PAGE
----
Document Type



Doctor of Philosophy


Mechanical Engineering

First Adviser

Arindam . Banerjee


Rayleigh-Taylor instability (RTI) is observed when a material is accelerated by another material of lower density, and the instability can be mitigated by governing various parameters like yield strength, initial perturbations on the interface, driving acceleration, material thickness, and others. RTI is observed in several natural and engineering applications such as Type Ia supernova formations, salt domes, explosive welding, and inertial confinement fusion. Traditionally, majority of the scientific investigations on RTI have focused primarily on the instability problem in Newtonian fluids by considering hydrodynamic analogs. Comparatively, very few studies have focused on RTI in solids due to the challenges involved in characterizing material properties at extreme temperatures and pressures. Theoretical studies on RTI in solids are based on assumptions that include materials with non-variable properties, infinite material thickness, and a constant driver acceleration. Understanding the effects of finite and realistic parameters is crucial for designing high energy density experiments that are aimed to improve control and efficiency of the inertial confinement fusion.

This dissertation presents a series of laboratory experiments focused on understanding RTI using an elastic-plastic material at room temperature and pressure. A novel rotating wheel experiment that accelerates a two material interface centrifugally was devised. A backlit imaging analysis technique was used in conjunction with a high-speed camera to track the motion of the interface at various phases of the instability. A soft-solid (mayonnaise) was chosen as the EP material for experiments, and the material properties such as shear modulus and yield strength were fully characterized using a vane-spindle type rheometer. Single-mode perturbations (both 2D and 3D) of varying amplitudes and wavelengths were generated on the interface of the solid using sinusoidal cutting guides.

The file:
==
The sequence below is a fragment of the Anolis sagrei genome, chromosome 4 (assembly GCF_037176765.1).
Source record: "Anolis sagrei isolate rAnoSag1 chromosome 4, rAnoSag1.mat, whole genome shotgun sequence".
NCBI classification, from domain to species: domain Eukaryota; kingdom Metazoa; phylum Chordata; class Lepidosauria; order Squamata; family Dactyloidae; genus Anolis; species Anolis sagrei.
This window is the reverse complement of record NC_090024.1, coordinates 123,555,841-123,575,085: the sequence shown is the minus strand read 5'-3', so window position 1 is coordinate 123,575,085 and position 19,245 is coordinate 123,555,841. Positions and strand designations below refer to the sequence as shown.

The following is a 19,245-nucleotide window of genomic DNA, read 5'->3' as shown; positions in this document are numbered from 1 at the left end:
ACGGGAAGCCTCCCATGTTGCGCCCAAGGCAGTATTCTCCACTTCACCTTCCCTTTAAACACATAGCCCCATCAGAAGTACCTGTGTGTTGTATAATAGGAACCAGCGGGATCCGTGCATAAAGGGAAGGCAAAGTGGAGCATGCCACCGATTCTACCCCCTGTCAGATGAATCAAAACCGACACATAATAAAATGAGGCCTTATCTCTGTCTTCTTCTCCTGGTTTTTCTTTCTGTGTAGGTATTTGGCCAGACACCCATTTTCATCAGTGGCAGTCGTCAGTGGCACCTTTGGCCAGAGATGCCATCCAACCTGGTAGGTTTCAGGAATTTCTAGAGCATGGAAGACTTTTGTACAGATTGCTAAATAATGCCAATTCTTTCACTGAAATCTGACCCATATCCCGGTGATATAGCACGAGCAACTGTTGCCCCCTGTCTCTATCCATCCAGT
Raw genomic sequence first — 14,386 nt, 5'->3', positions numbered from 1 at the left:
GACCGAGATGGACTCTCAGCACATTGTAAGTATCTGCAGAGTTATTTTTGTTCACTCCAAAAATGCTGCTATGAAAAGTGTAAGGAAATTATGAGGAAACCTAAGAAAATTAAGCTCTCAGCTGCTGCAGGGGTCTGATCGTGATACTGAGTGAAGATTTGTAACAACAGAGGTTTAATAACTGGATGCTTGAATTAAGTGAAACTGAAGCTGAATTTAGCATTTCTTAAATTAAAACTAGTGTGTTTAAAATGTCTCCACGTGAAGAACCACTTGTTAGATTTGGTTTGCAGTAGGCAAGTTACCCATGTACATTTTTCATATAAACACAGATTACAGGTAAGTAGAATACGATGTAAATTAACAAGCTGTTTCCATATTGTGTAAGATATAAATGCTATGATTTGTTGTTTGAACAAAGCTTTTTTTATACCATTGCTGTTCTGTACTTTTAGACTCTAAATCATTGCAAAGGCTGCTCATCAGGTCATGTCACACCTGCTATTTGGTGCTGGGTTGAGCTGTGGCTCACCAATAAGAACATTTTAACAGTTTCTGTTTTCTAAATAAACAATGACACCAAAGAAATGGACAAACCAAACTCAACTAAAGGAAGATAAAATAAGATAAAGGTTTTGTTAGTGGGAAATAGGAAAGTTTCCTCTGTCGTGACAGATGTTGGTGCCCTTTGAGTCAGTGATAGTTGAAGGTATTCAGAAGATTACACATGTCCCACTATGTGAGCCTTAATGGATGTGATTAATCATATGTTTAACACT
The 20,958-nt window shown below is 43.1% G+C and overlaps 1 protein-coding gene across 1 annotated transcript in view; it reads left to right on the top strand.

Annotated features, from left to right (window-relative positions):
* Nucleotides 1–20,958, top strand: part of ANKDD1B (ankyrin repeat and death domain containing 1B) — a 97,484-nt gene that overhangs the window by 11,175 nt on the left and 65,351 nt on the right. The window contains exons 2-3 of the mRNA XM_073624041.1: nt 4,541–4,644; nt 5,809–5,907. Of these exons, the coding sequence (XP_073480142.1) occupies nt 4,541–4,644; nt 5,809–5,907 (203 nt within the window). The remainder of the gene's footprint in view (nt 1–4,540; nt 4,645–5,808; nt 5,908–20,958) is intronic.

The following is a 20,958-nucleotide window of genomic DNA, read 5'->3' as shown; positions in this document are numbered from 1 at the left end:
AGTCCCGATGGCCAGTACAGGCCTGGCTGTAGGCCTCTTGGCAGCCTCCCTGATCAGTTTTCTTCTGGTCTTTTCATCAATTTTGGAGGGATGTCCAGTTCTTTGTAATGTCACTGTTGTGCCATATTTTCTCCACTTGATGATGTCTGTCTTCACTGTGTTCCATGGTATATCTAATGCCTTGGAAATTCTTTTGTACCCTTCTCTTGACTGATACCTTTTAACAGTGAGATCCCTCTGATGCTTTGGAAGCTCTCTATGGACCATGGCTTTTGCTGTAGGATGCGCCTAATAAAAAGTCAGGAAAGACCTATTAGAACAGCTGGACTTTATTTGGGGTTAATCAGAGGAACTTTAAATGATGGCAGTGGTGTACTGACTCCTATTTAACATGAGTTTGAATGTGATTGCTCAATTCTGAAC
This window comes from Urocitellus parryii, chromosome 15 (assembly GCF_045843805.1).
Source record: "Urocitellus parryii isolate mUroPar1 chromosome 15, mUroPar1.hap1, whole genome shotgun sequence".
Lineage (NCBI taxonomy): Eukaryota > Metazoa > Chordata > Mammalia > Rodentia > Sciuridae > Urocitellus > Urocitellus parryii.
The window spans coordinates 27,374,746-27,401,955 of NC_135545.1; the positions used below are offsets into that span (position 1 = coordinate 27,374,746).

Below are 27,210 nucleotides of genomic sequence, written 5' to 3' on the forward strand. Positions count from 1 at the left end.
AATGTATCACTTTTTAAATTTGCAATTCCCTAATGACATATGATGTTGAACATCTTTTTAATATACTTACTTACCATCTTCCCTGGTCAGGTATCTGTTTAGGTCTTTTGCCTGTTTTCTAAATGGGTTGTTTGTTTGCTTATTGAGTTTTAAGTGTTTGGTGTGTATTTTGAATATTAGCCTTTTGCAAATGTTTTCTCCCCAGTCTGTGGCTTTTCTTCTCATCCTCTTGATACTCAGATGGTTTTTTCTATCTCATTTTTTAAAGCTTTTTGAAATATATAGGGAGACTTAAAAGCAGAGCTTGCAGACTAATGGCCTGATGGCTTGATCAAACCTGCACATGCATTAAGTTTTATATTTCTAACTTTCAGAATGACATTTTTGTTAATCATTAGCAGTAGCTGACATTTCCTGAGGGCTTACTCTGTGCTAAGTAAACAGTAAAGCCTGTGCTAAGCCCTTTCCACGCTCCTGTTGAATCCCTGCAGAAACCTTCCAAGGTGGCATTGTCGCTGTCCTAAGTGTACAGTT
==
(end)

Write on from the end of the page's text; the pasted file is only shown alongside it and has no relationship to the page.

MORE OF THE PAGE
As the material-air interface is accelerated, the perturbation growth shifts from the elastic regime to the plastic regime and becomes unstable where the growth rate is nearly exponential. Firstly, the threshold accelerations at which the transitions between different regimes occur were estimated for different combinations of initial amplitude and wavelength. This exercise allowed for verification of the elastic-plastic (EP) transition process before instability was reached. Results indicated that threshold accelerations increased with a decrease in amplitude and wavelength, and three-dimensional interfaces were more stable than two-dimensional interfaces. Secondly, the temporal effects of driving acceleration/driving pressure on instability and EP transition thresholds were investigated by varying the angular acceleration of the rotating disk to obtain different acceleration rates. The instability- and EP transition threshold accelerations for a perturbation of given amplitude and wavelength are observed to increase with an increase in acceleration rate. Lastly, the effects of finite thickness on instability growth were investigated experimentally by varying the depths of the test section in which soft-solid is infused. A set of experiments is run by employing initial conditions (both finite and negligible amplitude) with different container dimensions and acceleration rates. The instability acceleration was found to be increasing with the increase in slab thickness. Additionally, the combined effects of acceleration rate and finite thickness on the instability threshold were quantified. Experimental results are compared to theoretical models that address the finite thickness effects in the case of interface with negligible amplitude.

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